“Rukeyser speaks to the richest and most sophisticated audience in television, that’s why he’s such a perfect fit for CNBC,” said David Friend, CNBC senior v.p. of business journalism. “He is the dean of business journalism and pioneered this type of business programming.”

CNBC’s audience is mainly financial professionals, noted Moscow, who once worked at the cable net himself. “Our core audience is individuals saving for retirement and their kids’ college tuition, and figuring out how to invest, buy or trade up in a new house.”

Moscow said that changes to WSW aren’t driven by comparisons to Rukeyser’s show. He’s aiming to produce an “engaging, interesting, insightful program that’s ahead of the curve” and gives viewers financial insights they won’t find on other programs.

WSW’s competition, he added, is “whatever’s on ESPN or any other business channel or network television—or the special of the week at the bistro around the corner . . . and the newspaper you didn’t read on Friday morning.”

Compared to the old charmer

But Rukeyser is a particularly close competitor. Both shows seek carriage on public TV and viewers who want weekend financial news. More than a year after the blowup over Rukeseyer’s move to CNBC, both have audiences around 1 million.

Maryland PTV, which co-produces the series with Fortune magazine, reports that WSW drew an average cumulative audience of 1.3 million weekly viewers from its July 2002 launch through June. The Nielsen Television Index ratings measured viewing of Friday night PBS telecasts, said Larry Unger, executive v.p. The ratings showed a 50 percent increase in viewers aged 50-64, a positive response from the producers’ new target audience of baby boomers.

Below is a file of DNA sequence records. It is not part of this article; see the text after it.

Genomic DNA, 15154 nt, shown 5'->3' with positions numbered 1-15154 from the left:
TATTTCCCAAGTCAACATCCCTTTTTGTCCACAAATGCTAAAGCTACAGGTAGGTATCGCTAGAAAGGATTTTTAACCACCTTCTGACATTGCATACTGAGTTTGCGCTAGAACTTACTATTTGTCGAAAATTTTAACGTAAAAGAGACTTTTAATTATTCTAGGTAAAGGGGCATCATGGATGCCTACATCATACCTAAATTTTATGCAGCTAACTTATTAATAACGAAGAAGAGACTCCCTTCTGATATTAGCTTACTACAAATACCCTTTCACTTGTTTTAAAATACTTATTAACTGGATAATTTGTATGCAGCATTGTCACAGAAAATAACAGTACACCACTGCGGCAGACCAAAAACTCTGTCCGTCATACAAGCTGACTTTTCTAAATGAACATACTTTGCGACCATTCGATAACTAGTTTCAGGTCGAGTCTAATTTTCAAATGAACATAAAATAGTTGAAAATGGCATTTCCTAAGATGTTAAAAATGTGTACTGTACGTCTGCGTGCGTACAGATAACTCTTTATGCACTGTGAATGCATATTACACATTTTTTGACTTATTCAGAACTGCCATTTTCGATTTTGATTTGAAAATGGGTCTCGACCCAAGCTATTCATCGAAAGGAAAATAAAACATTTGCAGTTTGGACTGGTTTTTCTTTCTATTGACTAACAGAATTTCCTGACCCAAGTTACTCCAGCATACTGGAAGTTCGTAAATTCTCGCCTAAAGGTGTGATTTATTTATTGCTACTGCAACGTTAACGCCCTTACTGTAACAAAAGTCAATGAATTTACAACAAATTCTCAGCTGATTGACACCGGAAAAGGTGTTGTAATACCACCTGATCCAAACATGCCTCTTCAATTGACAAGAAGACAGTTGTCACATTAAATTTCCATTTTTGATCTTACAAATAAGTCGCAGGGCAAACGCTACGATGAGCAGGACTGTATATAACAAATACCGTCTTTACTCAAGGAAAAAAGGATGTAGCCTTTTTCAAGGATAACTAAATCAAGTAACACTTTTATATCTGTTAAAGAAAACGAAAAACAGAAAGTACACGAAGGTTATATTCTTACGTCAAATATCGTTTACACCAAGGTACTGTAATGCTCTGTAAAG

Rukeyser’s show, meanwhile, counts a somewhat smaller combined audience of more than 900,000 on cable and public TV. The CNBC cablecast averages 418,000 viewers a week at 8:30 p.m. Friday and 182,000 for an 11:30 p.m. repeat, according to the cable net. The public TV airing adds 350,000 viewers a week, CNBC researchers estimated.

PubTV Online gave a similar range for the public TV airing; it said average weekly impressions for Rukeyser on public TV ranged from 187,000 to 346,000 during the four sweeps periods from November 2002 to July 2003. (The impressions measurement isn’t exactly the same as a rating; a person watching a show twice in a single week would be counted twice, says Lisa Schibley, PubTV Online analyst.) The sweeps data cover many more stations than do Nielsen overnight ratings.

In the public TV arena, WSW draws roughly three times as many impressions as the Rukeyser show. During the same four sweeps periods, average weekly impressions for WSW ranged from 723,000 to 1.01 million.